We sat at Amen Corner, a place which has probably heard as many prayers as the Sistine Chapel. It's also the Kodak hole at Augusta National. I looked out at the perfect azaeleas, dogwood, greens, white sand traps. And plots and schemes continuing to build in my head about murder. We fell into a conversation with two couples behind us. They turned out to be from Kentucky and as luck would have it, they arrived with a camera and a dead battery. (No, that's not the death I had in mind.)

    I agreed to take a couple of snaps of them and send the photos along. I wonder what they would have thought if they knew I was planning to murder a recluse by suffocation and a second man in a faked accident. You really can't believe what some people are thinking.

    At any rate, from the single article to a complete blueprint for a novel -- all in one week. And that's where I got the idea for Echoes of Silence. At least, that's the working title.

    Wednesday, April 1, 2009


    I needed to put the trauma of the demise of my corporate life behind me and get on with something I could control. I can control my writing, and the time I spend on it, whereas I cannot really have much of an impact on my company. Yes, I still do my job and help get ready for the ultimate break up of our intellectual property. That no longer gives me any true satisfaction, since I spent a lot of time building our intellectual property collection.

    I returned to a short story I've been working on for a few weeks. "Toad" is about 1100 words and features a ten-year-old boy spending a day on his own with two friends. I've read this at Lake Writers and Valley Writers, each time receiving excellent feedback to improve the tale.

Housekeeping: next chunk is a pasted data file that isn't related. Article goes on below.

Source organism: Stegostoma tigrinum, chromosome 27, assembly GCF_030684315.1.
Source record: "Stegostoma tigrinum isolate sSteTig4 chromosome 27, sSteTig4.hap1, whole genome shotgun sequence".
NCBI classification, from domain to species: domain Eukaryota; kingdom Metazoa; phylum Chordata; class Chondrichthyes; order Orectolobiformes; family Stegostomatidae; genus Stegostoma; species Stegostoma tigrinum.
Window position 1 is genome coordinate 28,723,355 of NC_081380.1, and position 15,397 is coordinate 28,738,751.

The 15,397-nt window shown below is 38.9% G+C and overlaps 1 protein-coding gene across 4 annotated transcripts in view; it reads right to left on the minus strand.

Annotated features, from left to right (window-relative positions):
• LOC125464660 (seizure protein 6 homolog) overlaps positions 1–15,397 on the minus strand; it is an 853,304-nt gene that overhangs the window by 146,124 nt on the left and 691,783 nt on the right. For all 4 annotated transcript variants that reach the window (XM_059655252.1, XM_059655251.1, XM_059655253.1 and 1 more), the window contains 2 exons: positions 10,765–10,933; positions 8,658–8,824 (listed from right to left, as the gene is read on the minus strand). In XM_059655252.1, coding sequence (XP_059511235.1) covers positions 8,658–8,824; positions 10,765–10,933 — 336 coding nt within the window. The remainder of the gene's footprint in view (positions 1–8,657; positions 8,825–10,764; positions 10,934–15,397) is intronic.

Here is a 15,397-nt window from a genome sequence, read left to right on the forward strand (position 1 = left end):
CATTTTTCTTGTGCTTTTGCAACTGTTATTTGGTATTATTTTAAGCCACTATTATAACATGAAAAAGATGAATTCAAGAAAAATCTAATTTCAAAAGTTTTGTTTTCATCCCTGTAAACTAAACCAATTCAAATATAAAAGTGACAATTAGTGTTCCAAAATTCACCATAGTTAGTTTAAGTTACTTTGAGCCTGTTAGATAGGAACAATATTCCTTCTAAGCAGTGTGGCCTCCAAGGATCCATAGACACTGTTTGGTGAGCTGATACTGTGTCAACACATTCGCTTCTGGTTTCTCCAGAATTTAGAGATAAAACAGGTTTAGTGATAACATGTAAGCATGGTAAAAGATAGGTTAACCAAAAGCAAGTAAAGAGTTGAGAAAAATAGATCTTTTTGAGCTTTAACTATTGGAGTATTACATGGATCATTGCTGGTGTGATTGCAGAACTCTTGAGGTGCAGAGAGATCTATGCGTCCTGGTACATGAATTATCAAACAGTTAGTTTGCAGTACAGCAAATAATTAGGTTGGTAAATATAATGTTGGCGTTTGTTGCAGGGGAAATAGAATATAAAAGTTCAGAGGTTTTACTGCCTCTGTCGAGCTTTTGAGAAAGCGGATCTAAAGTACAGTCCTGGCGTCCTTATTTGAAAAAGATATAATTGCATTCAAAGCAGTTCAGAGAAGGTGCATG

One criticism kept coming up. I don't identify one of Toad's friends as a burro until the last page. Why? Because it's clear from the beginning that the pal is an animal. Since the animal doesn't have any lines, I didn't see fit to say something as obvious as "Fatso was a burro."

    Then the question of a burro versus a donkey became a bone of contention. Some critics said they were identical. I maintain that the burro is slightly different from a donkey. A bit of research showed that I was right. I love being right.

    What's the difference? A burro is a feral descendant from Spanish donkeys, smaller that the donkeys brought over by the English later. Both are true donkeys, but come from different DNA sources.

    Fatso is a burro. Having grown up in the California desert, I saw enough of these shaggy feral beasts to know one when I see one. And in my mind's eye, Fatso is a fuzzy burro.

    To my friends who wanted me to explain this in the story, NOT going to happen. For those who read this blog, this might be the end of the conflict.

    Although, since another writer friend is on a quest to find out when mules first appeared in the Blue Ridge, this might not be the last word. If anyone has proof when mules came to the Blue Ridge, let me know.

    Whatever. At least I'm writing and enjoying every word.

    Tuesday, March 31, 2009

    Writing about Animals

    I had the honor last week of reviewing Karen Wrigley's manuscript Beyond Woofs and Whinnies. I began with a large degree of skepticism. I know Karen is an animal communicator and I fully believe such people have gifts I lack. I wasn't sure I could get into a book of vignettes about animals, or critters as she calls them, with whom she has communicated.

    She captured me on about the third vignette when she wrote about her old horse Jake. She could have been writing about my high school quarter horse, Flaxie. Same demeanor, same quiet nature around children. I have never forgotten this mare, not because she threw me on asphalt and broke my back/hip/knee. I put her in the wrong place, in jeopardy, so the fact that she threw me was due to "operator error." I remember that she didn't step on me when I fell under her hooves. I remember coming to and seeing a sturdy hoof on either side of my head. And I remember not being able to move because said hooves were on my braids.